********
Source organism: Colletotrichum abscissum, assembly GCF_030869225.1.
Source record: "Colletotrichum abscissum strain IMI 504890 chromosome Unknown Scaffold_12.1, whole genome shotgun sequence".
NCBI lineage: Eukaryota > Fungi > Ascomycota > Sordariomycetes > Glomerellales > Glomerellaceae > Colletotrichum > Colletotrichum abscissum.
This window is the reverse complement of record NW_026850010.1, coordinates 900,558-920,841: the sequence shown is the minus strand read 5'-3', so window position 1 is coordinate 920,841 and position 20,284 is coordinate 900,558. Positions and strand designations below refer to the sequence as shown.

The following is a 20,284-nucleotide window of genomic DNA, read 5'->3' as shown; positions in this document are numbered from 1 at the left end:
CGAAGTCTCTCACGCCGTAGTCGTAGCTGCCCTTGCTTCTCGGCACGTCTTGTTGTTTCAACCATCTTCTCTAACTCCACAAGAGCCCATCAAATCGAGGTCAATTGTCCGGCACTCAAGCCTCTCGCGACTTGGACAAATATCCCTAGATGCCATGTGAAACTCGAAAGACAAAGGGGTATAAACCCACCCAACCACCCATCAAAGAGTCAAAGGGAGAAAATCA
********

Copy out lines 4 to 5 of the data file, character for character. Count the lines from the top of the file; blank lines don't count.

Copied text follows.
This window is the reverse complement of record NW_026850010.1, coordinates 900,558-920,841: the sequence shown is the minus strand read 5'-3', so window position 1 is coordinate 920,841 and position 20,284 is coordinate 900,558. Positions and strand designations below refer to the sequence as shown.

The following is a 20,284-nucleotide window of genomic DNA, read 5'->3' as shown; positions in this document are numbered from 1 at the left end: